The future of aging has been saved
The future of aging
What impact might the expansion of health span have on society?
In a future of health focused on preventing disease, aging may no longer be defined by disease, but, rather, extended vitality. This shift could have far-reaching implications.
What impact might the expansion of health span—the amount of time that one is healthy in life—have on society? The future of aging could look radically different than the experiences people have today.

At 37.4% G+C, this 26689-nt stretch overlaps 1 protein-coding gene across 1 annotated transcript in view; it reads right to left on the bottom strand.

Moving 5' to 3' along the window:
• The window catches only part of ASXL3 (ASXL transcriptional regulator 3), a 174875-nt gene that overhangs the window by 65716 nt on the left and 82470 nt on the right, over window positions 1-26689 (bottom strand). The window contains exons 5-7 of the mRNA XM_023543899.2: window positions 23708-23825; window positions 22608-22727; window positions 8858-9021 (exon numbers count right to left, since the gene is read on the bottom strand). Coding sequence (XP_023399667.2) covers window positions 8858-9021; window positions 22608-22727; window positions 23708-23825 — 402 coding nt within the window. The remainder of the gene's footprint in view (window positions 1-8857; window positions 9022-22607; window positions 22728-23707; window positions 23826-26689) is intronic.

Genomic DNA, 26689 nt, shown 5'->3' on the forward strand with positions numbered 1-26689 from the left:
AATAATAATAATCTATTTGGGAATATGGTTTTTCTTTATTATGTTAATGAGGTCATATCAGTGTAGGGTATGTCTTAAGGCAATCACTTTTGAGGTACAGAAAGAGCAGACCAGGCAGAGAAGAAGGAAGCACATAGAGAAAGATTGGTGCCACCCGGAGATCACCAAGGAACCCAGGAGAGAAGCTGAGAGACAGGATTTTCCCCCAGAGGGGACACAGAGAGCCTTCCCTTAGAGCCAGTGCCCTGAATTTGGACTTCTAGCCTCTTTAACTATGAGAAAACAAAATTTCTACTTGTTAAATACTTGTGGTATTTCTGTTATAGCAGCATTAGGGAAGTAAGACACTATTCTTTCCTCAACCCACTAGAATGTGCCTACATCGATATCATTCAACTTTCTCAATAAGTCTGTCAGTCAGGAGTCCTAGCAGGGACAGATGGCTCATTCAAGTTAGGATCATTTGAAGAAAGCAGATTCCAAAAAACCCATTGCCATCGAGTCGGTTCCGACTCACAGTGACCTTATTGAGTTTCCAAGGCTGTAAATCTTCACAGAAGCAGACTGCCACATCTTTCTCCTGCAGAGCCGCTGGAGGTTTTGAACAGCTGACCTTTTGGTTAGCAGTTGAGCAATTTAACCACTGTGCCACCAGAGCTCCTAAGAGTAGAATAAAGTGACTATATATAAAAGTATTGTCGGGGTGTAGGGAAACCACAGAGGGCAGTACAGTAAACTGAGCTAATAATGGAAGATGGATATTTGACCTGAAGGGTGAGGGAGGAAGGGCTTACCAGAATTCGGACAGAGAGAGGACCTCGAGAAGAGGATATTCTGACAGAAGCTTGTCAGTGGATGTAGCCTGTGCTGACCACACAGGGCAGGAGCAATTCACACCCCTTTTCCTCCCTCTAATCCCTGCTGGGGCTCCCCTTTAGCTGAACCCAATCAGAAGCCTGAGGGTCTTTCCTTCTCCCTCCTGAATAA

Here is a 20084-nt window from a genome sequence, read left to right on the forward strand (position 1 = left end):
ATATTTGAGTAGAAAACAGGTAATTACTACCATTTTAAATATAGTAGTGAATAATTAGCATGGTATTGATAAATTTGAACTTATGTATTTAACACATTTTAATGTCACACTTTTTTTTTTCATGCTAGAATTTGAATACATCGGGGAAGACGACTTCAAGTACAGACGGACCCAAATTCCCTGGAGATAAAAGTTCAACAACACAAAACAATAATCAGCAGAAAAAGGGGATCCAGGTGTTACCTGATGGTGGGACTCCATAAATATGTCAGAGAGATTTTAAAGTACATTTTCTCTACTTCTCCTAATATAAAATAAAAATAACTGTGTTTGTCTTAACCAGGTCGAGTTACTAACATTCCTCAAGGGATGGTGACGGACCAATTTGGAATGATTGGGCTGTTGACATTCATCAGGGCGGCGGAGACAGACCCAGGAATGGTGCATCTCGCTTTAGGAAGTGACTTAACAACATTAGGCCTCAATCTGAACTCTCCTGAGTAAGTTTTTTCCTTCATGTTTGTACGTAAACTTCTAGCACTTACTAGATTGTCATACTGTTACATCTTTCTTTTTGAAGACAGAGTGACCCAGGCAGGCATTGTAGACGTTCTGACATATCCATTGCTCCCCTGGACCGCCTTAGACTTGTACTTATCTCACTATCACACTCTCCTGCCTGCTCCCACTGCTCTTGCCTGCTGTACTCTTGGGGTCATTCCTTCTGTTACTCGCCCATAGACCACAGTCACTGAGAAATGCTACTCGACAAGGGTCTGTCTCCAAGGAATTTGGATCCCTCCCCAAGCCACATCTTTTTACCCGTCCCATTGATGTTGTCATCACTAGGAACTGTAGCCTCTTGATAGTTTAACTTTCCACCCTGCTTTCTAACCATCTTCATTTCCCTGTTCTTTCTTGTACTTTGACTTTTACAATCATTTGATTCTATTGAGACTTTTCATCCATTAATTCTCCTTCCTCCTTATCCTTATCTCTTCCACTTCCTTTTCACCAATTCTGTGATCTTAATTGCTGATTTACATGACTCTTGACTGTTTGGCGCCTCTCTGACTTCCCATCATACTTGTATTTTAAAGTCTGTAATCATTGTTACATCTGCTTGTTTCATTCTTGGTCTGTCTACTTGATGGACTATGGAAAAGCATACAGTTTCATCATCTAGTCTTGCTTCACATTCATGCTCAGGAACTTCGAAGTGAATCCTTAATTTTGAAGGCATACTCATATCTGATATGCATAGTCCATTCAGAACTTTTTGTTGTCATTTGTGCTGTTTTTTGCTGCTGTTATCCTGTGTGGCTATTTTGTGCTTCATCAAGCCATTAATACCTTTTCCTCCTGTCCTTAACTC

The future of health and what it may mean for aging
While longevity has increased in the last century, the years we have gained were not added to the end of life. Instead, says Dr. Laura Carstensen at the Stanford Center on Longevity, those “extra” years have been added to the middle of life.1 Still, today the average health span (age 63) stops more than a decade short of the average life span (age 79).2 But a future more focused on maintaining health and well-being, supported by radically interoperable data on health and lifestyle, could extend that time further.
Claire Boozer Cruse